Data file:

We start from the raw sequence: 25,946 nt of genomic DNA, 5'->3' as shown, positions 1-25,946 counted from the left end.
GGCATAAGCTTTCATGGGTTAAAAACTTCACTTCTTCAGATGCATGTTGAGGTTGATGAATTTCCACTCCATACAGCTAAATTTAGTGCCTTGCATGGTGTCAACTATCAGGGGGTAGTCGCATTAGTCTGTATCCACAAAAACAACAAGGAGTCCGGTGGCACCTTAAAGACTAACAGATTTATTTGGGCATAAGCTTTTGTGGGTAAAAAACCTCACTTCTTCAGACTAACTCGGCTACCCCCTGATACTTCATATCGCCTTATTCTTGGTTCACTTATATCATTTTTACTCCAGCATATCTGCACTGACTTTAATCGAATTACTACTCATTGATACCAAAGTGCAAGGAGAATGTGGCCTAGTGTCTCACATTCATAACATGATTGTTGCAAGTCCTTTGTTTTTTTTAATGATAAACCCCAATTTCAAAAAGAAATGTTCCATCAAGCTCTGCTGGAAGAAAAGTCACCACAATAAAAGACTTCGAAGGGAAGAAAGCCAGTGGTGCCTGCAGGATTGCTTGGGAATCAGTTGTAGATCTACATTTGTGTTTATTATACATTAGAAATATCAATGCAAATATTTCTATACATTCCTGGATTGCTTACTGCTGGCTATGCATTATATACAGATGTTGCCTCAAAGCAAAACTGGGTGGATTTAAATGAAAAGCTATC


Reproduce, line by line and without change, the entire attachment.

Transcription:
We start from the raw sequence: 25,946 nt of genomic DNA, 5'->3' as shown, positions 1-25,946 counted from the left end.
GGCATAAGCTTTCATGGGTTAAAAACTTCACTTCTTCAGATGCATGTTGAGGTTGATGAATTTCCACTCCATACAGCTAAATTTAGTGCCTTGCATGGTGTCAACTATCAGGGGGTAGTCGCATTAGTCTGTATCCACAAAAACAACAAGGAGTCCGGTGGCACCTTAAAGACTAACAGATTTATTTGGGCATAAGCTTTTGTGGGTAAAAAACCTCACTTCTTCAGACTAACTCGGCTACCCCCTGATACTTCATATCGCCTTATTCTTGGTTCACTTATATCATTTTTACTCCAGCATATCTGCACTGACTTTAATCGAATTACTACTCATTGATACCAAAGTGCAAGGAGAATGTGGCCTAGTGTCTCACATTCATAACATGATTGTTGCAAGTCCTTTGTTTTTTTTAATGATAAACCCCAATTTCAAAAAGAAATGTTCCATCAAGCTCTGCTGGAAGAAAAGTCACCACAATAAAAGACTTCGAAGGGAAGAAAGCCAGTGGTGCCTGCAGGATTGCTTGGGAATCAGTTGTAGATCTACATTTGTGTTTATTATACATTAGAAATATCAATGCAAATATTTCTATACATTCCTGGATTGCTTACTGCTGGCTATGCATTATATACAGATGTTGCCTCAAAGCAAAACTGGGTGGATTTAAATGAAAAGCTATC